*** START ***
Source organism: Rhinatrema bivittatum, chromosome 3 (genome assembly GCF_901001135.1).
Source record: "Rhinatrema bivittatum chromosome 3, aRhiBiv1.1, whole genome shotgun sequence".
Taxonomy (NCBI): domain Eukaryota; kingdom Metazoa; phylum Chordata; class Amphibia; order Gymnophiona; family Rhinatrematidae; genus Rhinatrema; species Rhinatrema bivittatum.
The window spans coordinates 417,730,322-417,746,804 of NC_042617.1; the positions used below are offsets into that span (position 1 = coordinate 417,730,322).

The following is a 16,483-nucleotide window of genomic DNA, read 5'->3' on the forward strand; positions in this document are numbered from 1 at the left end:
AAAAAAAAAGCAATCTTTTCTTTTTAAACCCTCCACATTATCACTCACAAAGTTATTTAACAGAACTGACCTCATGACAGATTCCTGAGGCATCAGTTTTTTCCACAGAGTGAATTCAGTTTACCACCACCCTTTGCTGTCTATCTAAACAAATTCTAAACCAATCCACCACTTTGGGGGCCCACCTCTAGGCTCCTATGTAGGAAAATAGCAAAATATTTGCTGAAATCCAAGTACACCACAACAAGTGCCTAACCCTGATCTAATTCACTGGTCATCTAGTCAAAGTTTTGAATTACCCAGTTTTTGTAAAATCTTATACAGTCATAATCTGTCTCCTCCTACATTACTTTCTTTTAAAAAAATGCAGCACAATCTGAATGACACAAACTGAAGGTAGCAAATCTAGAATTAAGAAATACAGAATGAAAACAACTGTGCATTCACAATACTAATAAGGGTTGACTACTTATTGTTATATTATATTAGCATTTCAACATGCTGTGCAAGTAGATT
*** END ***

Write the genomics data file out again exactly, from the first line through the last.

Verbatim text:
Source organism: Rhinatrema bivittatum, chromosome 3 (genome assembly GCF_901001135.1).
Source record: "Rhinatrema bivittatum chromosome 3, aRhiBiv1.1, whole genome shotgun sequence".
Taxonomy (NCBI): domain Eukaryota; kingdom Metazoa; phylum Chordata; class Amphibia; order Gymnophiona; family Rhinatrematidae; genus Rhinatrema; species Rhinatrema bivittatum.
The window spans coordinates 417,730,322-417,746,804 of NC_042617.1; the positions used below are offsets into that span (position 1 = coordinate 417,730,322).

The following is a 16,483-nucleotide window of genomic DNA, read 5'->3' on the forward strand; positions in this document are numbered from 1 at the left end:
AAAAAAAAAGCAATCTTTTCTTTTTAAACCCTCCACATTATCACTCACAAAGTTATTTAACAGAACTGACCTCATGACAGATTCCTGAGGCATCAGTTTTTTCCACAGAGTGAATTCAGTTTACCACCACCCTTTGCTGTCTATCTAAACAAATTCTAAACCAATCCACCACTTTGGGGGCCCACCTCTAGGCTCCTATGTAGGAAAATAGCAAAATATTTGCTGAAATCCAAGTACACCACAACAAGTGCCTAACCCTGATCTAATTCACTGGTCATCTAGTCAAAGTTTTGAATTACCCAGTTTTTGTAAAATCTTATACAGTCATAATCTGTCTCCTCCTACATTACTTTCTTTTAAAAAAATGCAGCACAATCTGAATGACACAAACTGAAGGTAGCAAATCTAGAATTAAGAAATACAGAATGAAAACAACTGTGCATTCACAATACTAATAAGGGTTGACTACTTATTGTTATATTATATTAGCATTTCAACATGCTGTGCAAGTAGATT